Opposition parties in Denmark have called on the government to ensure that end-of-life vessels owned by the Danish shipping giant Maersk cannot be broken down in beaching yards, NGO Shipbreaking Platform reports.
The Danish Environment Minister, Esben Lunde Larsen, had to answer to the Parliament following questions put to the government by all the opposition parties.
The list of questions had been drafted two months earlier, prompted by the revelations of Maersk’s shipbreaking practices in South Asia by the Danish investigative journalists, Danwatch, and the daily newspaper, Politiken.
According to NGO Shipbreaking Platform, Minister Larsen ”was unable to give political direction on how the government would work to stop Danish companies’ use of the polluting and dangerous beaching practices in South Asia and on Maersk’s threat to swap the Danish flag for a non-EU flag if the EU does not approve ship recycling on the beaches of Alang.”
The MPs present, representing the spectrum of Danish opposition political parties, pressed the minister to answer concrete and direct questions on the Danish government’s position on beaching, Maersk’s reported threat to flag out, and whether the government is pressing the EU Commission to list beaching yards in Alang on the upcoming EU list of accepted facilities world-wide.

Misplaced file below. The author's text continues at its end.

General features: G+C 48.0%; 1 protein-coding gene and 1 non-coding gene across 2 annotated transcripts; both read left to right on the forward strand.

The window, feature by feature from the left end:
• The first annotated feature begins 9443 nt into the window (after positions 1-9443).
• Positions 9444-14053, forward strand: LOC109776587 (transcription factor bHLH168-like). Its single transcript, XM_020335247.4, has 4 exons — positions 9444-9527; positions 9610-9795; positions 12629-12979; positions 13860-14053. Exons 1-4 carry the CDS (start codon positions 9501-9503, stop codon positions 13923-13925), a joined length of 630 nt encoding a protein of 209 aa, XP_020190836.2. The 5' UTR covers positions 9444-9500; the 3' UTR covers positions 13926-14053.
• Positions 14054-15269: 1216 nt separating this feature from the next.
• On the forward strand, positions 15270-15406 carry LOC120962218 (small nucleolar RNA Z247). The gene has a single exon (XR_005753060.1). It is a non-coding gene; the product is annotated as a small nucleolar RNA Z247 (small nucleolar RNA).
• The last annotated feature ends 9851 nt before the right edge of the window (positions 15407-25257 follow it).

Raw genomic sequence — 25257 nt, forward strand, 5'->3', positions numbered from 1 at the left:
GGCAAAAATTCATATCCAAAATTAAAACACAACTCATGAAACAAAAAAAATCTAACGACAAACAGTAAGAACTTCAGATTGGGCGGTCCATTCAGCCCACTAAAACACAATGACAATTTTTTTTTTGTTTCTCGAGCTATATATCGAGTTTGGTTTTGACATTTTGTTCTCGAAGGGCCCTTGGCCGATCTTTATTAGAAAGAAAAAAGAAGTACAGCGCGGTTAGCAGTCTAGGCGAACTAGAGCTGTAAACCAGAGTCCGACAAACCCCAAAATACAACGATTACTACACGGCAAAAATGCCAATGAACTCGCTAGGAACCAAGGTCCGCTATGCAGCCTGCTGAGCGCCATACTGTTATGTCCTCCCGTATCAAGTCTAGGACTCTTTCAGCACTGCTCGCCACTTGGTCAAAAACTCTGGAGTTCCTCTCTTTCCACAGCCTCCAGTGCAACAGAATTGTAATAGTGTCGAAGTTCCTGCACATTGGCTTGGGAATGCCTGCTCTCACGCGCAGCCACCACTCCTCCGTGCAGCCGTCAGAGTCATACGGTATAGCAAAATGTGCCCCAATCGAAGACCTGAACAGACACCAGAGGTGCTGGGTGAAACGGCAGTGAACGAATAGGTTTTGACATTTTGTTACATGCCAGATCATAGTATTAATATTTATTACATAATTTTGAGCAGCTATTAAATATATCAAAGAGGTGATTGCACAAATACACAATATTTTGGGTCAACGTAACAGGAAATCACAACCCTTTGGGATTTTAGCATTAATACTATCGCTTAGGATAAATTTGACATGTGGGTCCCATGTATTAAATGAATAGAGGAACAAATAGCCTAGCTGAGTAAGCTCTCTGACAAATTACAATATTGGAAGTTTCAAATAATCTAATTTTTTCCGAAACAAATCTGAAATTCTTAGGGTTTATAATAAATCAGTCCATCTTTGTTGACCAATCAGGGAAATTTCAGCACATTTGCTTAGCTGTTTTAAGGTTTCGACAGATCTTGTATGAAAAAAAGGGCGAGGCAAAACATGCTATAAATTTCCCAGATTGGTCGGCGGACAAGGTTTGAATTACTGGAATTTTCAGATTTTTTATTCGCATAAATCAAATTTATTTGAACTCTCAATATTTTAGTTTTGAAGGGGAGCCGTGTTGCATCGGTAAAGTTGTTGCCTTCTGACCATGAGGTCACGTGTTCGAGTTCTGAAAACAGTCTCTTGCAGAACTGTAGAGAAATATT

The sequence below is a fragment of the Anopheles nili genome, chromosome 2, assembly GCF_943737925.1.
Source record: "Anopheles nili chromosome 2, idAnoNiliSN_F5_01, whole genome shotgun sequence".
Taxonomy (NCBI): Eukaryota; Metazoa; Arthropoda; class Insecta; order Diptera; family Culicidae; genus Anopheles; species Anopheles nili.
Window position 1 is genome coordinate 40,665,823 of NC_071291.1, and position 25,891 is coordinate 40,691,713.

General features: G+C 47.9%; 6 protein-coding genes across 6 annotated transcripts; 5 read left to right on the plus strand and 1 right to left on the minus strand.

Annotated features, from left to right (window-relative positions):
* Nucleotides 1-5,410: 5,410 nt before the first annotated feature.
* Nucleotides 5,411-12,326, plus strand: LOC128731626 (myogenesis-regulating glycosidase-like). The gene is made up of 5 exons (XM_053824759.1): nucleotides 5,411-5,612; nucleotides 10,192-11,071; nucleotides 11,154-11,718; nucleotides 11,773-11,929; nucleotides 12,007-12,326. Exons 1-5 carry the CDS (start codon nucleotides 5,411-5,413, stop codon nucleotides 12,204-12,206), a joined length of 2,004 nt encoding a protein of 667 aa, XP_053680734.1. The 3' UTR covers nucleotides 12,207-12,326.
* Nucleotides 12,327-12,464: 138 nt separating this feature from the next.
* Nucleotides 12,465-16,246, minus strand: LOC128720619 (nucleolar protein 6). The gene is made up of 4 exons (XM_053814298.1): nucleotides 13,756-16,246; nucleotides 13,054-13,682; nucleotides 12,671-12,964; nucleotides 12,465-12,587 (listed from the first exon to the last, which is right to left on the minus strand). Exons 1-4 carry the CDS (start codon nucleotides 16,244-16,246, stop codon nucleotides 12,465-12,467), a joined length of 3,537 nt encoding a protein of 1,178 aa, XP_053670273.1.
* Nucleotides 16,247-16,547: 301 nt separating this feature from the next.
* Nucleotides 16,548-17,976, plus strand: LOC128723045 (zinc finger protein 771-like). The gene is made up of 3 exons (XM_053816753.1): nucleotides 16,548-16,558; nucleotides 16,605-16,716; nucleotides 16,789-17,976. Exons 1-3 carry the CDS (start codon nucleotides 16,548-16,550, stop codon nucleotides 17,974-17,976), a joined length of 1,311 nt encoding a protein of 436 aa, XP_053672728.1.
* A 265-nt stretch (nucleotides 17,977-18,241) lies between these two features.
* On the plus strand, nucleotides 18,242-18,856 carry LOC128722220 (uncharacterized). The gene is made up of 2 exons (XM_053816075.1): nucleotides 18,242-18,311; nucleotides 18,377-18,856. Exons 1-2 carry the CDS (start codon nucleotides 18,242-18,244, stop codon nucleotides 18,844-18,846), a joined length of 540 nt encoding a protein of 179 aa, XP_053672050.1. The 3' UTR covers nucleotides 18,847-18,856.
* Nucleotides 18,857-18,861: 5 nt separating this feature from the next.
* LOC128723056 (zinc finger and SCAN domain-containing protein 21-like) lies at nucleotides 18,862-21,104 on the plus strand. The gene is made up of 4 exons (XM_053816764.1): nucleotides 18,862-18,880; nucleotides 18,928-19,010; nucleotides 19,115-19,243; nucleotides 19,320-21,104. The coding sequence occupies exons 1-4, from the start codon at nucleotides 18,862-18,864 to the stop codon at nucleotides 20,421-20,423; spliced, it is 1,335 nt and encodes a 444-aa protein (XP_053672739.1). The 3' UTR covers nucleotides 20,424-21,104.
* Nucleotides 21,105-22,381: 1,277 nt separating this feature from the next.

They also asked the minister to outline how he thought safe working conditions and protection from pollution could ever be ensured when dismantling a vessel in the intertidal zone of a beach, and requested the minister to provide strong political support to end beaching.
”To all the questions and comments, the minister however repeatedly appealed to his ignorance about the shipbreaking industry and to the literal text of the EU guidelines under the Ship Recycling Regulation. Whilst the Minister admitted that flagging out to circumvent EU law is not compatible with responsible business practices, he refused to answer how he would make sure that Danish shipping companies only use facilities that are on the upcoming EU List of approved recycling practices, and which is not expected to include facilities that use the beaching method. Clearly, Minister Lunde Larsen, in the two months he had to prepare before the meeting with the MPs, chose to only be briefed by the interested lobby groups who promote beaching practices; most notably the biggest company in Denmark, Maersk,” NGO Shipbreaking Platform said.